- Georgia Governor Brian Kemp announced this month that Atlanta-based Chick-fil-A will open its first company-owned distribution center in Cartersville. According to Valdosta Today, the facility will create up to 300 jobs, including drivers, warehouse team members and administrative staff.
- A pilot facility is slated to open this summer and will serve one restaurant in Cartersville, per a company blog post. Chick-fil-A plans to test operations before its full-scale center is expected to open in the summer of 2020 and have a capacity to serve up to 300 restaurants.
- Paul Trotti, executive director on the distribution project, told the publication that the investment will allow the company to innovate around Chick-fil-A restaurants' needs and better serve operators, employees and customers.
When it's open, Chick-fil-A's full-service distribution center will serve about 12.5% of the system, a good sample to provide applicable learnings on menu innovations, as well as supply chain logistics and efficiencies. Such data could provide a more seamless distribution process throughout the rest of the chain and identify how to drive cost savings and performance.
By running its own distribution facility, Chick-fil-A will also be able to manage food safety parameters and quality control. This may garner even more trust from consumers, who increasingly want to know where their food is coming from. It also gives the restaurant more control over its supply chain versus renting or contracting a center, which helps companies like Chick-fil-A scale up. But what's perhaps most interesting about this development is that the company itself states in its blog post that the impetus behind this new facility is to keep up with higher store volumes, including from delivery.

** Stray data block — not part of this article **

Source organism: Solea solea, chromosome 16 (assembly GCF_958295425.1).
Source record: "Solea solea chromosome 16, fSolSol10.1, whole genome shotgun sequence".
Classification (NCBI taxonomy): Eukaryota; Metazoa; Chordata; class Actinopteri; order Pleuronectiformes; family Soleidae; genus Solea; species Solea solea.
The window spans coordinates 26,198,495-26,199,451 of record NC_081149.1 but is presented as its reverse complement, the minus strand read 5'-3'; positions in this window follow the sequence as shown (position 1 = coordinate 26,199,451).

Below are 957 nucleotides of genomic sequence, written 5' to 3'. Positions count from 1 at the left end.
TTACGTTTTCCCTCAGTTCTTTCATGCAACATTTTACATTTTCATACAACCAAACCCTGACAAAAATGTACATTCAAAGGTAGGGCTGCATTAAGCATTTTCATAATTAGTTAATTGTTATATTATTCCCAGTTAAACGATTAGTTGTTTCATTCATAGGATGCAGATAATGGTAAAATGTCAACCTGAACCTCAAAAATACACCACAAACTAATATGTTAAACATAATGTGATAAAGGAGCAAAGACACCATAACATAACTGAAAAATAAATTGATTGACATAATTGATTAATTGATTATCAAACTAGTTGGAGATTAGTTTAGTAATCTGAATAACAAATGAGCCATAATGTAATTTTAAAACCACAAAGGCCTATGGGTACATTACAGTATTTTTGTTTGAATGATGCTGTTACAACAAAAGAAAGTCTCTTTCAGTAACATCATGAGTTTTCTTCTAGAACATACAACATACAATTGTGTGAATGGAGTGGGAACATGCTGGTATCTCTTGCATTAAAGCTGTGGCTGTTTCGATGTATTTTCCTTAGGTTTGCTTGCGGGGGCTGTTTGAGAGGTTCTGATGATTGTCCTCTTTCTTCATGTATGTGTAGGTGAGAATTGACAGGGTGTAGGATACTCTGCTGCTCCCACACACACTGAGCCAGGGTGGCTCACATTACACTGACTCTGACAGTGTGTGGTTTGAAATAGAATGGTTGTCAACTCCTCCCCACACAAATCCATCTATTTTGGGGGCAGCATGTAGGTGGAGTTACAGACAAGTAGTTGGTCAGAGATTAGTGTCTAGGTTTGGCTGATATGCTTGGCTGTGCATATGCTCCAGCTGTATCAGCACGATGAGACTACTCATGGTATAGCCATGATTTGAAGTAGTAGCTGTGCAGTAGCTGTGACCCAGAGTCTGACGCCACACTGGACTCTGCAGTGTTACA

Domino's, a leader in delivery, has already made its own moves to evolve its supply chain. Last year, the pizza chain announced that it would build 2 "supply chain centers" that would serve as both a warehouse and distribution center. According to Supply Chain Dive, the company's decision was likely a move to scale up and meet growing volume.
Still, supply chains are complicated and this move doesn't necessarily mean Chick-fil-A will move its entire system over to company-owned facilities anytime soon. But if the company yields progress and likes what it is sees from a logistical and cost perspective, it could lead to more such centers and a change in its distribution model all together.
For Chick-fil-A, the distribution center is just one of many changes it's made recently to meet the demand for delivery, or even to its supply chain system. Last year, the chain rolled out a system that traces its food products from supplier to restaurant. It also opened fulfillment prototypes in Nashville and Louisville that are designed specifically for delivered meals, including catering.